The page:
Is Driving While Sick With COVID-19 Illegal?
Although remote work and self-quarantine efforts have become increasingly prevalent in the current coronavirus pandemic, people inevitably need to drive, even while sick at times—whether for groceries, doctor’s appointments, or other pressing errands, not everyone has the option of simply staying home. However, it’s widely known that you can’t drive with certain disabilities or conditions; as such, many sick victims might ask themselves if it’s illegal to be on the road while under the effects of COVID-19. The short answer is no, driving while suffering from COVID-19 (or any other disease) is not inherently illegal; however, depending on your symptoms and driving ability, it might be treated broadly as negligent or reckless driving, which you can be charged for.
Sickness and Negligent Driving
At least 33% of individuals experience COVID-19’s mental impairments while infected, which can include dizziness, fatigue, impaired thoughts, pain, and other symptoms that can have profound, inhibitory effects on your ability to drive. If any such impairments are interfering with your ability to drive, you’ll be at least partially at fault for any car accident you caused; sickness and negligence are tied together, but not inextricably so. For example, you could be deeply fatigued and pained by COVID-19 while driving, which would have an extreme effect on your ability to drive; however, if your constitution and driving ability let you continue to travel safely, without breaking any laws and while still reacting appropriately to roadway dangers, you’d be doing nothing wrong. However, if you had a coughing fit and either lost control of your vehicle or failed to notice an oncoming car, you’d be at fault for choosing to drive despite the risks your sickness presents to yourself and others. This also goes for any symptoms caused as a side effect of medications you may be taking to help alleviate coronavirus; it’s ultimately a question of whether or not you’re taking steps to be a safe, considerate driver. You know yourself best, so don’t risk the lives of everyone on the road if you’re too sick to drive; stay at home as much as possible as you recover.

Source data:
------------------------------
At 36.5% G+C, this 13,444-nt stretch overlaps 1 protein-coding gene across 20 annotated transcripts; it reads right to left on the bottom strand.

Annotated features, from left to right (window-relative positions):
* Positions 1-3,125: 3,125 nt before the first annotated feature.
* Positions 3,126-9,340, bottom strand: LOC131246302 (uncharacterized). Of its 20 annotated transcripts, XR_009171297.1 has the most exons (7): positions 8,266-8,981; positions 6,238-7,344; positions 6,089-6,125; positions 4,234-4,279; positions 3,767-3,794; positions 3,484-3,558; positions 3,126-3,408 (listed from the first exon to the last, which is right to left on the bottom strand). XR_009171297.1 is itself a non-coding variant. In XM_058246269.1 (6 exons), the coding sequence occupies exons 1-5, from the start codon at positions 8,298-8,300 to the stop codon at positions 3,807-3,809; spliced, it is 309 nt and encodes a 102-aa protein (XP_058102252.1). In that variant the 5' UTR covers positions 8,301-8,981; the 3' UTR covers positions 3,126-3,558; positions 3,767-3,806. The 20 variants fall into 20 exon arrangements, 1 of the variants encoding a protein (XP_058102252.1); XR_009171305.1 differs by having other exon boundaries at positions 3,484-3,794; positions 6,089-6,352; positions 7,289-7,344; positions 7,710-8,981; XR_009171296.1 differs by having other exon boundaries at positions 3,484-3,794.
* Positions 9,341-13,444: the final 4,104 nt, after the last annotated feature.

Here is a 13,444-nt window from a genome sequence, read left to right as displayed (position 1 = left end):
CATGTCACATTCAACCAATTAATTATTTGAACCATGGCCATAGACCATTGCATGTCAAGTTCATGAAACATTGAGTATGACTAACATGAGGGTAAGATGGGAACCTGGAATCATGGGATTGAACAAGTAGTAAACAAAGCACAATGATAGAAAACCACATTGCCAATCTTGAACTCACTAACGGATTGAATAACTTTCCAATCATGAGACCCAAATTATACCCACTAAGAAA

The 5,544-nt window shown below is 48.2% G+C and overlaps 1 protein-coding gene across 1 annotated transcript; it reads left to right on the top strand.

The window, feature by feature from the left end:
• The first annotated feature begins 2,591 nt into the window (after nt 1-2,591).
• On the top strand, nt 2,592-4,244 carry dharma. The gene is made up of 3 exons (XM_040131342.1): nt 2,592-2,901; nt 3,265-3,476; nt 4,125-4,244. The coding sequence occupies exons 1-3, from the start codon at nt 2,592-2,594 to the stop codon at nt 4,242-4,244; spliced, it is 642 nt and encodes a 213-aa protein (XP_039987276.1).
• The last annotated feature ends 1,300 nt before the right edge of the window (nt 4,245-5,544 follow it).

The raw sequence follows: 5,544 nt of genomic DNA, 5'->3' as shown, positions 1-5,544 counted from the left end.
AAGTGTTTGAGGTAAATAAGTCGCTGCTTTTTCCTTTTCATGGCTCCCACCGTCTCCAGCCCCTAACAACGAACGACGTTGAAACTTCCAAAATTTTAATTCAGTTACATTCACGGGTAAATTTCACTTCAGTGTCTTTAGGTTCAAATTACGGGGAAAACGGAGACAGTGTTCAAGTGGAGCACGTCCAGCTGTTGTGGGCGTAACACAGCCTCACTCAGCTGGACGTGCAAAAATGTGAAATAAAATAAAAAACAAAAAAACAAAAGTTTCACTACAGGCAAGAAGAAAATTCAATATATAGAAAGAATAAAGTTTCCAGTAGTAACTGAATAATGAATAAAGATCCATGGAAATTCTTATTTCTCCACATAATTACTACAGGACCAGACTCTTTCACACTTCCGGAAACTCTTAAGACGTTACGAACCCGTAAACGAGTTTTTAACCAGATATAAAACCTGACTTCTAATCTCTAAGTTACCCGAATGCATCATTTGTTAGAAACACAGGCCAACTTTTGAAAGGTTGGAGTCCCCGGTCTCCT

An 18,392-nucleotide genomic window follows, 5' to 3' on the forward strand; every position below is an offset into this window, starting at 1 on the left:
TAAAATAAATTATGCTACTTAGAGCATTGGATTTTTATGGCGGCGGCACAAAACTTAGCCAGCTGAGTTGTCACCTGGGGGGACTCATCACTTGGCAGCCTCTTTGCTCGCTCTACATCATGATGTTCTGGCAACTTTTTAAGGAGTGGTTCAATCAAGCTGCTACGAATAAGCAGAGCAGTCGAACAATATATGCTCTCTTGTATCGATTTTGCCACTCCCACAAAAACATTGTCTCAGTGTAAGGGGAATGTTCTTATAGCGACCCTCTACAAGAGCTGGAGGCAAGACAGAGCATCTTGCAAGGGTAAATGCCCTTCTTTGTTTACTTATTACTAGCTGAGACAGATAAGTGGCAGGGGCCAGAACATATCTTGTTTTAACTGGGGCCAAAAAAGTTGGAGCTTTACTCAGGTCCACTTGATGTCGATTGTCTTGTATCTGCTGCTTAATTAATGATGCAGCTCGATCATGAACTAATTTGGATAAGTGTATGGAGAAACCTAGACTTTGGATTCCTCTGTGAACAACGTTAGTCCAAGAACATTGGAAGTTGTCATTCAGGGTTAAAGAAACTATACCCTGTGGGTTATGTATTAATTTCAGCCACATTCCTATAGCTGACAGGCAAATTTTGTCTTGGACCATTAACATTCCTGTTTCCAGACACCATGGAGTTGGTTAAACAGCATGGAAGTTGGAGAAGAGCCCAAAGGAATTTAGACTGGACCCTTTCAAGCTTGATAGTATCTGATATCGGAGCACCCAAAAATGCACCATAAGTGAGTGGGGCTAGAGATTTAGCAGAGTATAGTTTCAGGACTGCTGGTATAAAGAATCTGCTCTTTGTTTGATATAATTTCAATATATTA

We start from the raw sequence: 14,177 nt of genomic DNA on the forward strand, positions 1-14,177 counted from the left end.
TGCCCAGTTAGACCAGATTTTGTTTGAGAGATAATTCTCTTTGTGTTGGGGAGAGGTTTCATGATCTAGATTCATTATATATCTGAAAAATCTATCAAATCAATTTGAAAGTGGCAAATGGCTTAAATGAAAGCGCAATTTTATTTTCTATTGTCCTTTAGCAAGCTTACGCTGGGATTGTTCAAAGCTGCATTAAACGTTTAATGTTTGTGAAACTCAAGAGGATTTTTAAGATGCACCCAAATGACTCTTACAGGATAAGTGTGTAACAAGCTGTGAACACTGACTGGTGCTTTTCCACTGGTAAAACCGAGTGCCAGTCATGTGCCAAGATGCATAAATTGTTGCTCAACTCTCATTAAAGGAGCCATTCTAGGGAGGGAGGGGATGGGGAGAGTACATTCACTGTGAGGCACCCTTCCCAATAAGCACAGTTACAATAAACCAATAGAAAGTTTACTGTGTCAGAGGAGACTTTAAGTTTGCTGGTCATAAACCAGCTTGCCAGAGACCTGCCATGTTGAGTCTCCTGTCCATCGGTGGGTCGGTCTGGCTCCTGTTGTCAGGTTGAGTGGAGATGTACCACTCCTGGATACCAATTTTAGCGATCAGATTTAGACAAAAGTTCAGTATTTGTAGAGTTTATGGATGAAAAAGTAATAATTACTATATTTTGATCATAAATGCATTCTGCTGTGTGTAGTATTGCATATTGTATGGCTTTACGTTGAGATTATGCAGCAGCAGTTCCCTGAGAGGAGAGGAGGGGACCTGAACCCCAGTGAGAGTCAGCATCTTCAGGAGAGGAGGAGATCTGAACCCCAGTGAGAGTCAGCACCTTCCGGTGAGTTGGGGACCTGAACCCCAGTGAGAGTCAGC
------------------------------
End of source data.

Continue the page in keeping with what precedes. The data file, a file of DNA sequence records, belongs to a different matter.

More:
Debating Negligence in Arizona Auto Accidents
Under Arizona’s comparative fault laws, your sickness might result in a reduction of your compensation, even if it didn’t actually cause a car accident. In a situation where another driver caused the root of the accident, adjusters could look at your impairment and question whether or not you responded appropriately; if you, say, failed to slow down quickly enough, they could claim that you’re responsible for the discrepancy between real injuries and how they could have been mitigated had you braked rapidly; this would result in you being responsible for a portion of those medical bills (for both yourself and the opposing driver).
If you do get into an Arizona auto accident while under the effects of COVID-19, it’s vital that you talk to a local personal injury attorney as soon as possible. The question of fault is a vague matter with extensive room for debate in most cases, so in general, the better your legal representation, the more favorable your outlook will be for compensation. Schedule a free consultation with an Arizona personal injury attorney at ELG today by calling us at (623) 877-3600; we can take the burden of the car accident claims process off of your hands, giving you time to focus on resting and recovering from your sickness.